Purchase this article with an account.
Aimee Goldstone, Shu-Guang Kuai, Julie Christian, Zoe Kourtzi; Individual variability in learning ability across the lifespan.. Journal of Vision 2012;12(9):696. doi: 10.1167/12.9.696.
Download citation file:
© ARVO (1962-2015); The Authors (2016-present)
Learning is shown to play a key role in facilitating performance in a wide range of perceptual skills in both young and older adults. But why do some people learn better or faster than others? Here, we investigated whether individual variability in cognitive functions accounts for differences in learning ability in young and older adults. We tested the ability of young (n=30, 18-30 years) and older (n=30, 65-90 years) adults to discriminate radial and concentric global forms (Glass patterns) embedded in background noise before and after training. We manipulated a) the amount of background noise, and b) the similarity between global forms, using linear morphing between concentric and radial patterns. We trained participants at either fixed or variable amounts of background noise across trials for four to five daily sessions. In addition to this perceptual learning task we tested a range of cognitive abilities, including cognitive inhibition, visual short term memory, selective and divided attention. Our results showed that learning improved performance (i.e. decreased discrimination thresholds) in both young and older adults. Correlating performance in the cognitive and perceptual learning tasks showed that high performance in cognitive inhibition correlated significantly with threshold reduction after training. Interestingly, learning performance correlated significantly with performance in attentional tasks when observers were trained with variable amounts of background noise across trials. In contrast, for fixed amounts of background noise, learning performance correlated significantly with visual short term memory. Finally, threshold reduction correlated more strongly with performance in attentional tasks for good learners (i.e. individuals with high learning performance), while performance in memory tasks for weak learners. Our findings suggest that a) performance in attentional and memory tasks may account for individual variability in learning, and b) task context determines which cognitive abilities are critical for visual learning across the lifespan.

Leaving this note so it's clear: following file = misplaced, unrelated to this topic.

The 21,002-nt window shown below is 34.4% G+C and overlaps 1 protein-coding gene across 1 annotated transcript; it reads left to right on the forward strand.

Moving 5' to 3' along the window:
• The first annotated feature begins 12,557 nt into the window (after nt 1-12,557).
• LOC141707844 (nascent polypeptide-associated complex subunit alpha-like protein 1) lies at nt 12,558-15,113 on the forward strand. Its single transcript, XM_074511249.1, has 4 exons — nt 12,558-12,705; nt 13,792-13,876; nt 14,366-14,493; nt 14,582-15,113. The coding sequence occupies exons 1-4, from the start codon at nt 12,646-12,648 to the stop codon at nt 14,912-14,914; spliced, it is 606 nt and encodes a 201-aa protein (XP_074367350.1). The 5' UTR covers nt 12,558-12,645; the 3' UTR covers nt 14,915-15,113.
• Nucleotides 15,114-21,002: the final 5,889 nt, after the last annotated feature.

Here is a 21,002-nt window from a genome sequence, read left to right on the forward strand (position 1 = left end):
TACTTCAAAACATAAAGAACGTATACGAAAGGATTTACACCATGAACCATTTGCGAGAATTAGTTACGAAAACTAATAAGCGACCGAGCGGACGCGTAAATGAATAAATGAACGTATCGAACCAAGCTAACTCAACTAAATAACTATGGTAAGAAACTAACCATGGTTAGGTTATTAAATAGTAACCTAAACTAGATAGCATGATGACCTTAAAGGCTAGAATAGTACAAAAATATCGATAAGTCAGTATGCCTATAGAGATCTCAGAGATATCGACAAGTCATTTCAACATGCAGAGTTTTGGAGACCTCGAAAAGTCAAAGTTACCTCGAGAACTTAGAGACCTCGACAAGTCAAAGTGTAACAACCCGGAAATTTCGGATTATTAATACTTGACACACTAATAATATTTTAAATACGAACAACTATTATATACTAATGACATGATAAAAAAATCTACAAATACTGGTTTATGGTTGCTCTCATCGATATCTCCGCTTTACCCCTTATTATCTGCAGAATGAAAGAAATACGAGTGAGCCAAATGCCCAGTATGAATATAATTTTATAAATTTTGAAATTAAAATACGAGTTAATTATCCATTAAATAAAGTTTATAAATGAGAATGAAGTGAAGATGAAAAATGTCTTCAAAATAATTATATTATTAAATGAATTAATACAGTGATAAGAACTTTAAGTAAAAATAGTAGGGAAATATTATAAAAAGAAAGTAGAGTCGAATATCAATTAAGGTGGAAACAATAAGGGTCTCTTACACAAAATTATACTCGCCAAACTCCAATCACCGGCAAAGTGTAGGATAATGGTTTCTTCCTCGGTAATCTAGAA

Meeting abstract presented at VSS 2012
This PDF is available to Subscribers Only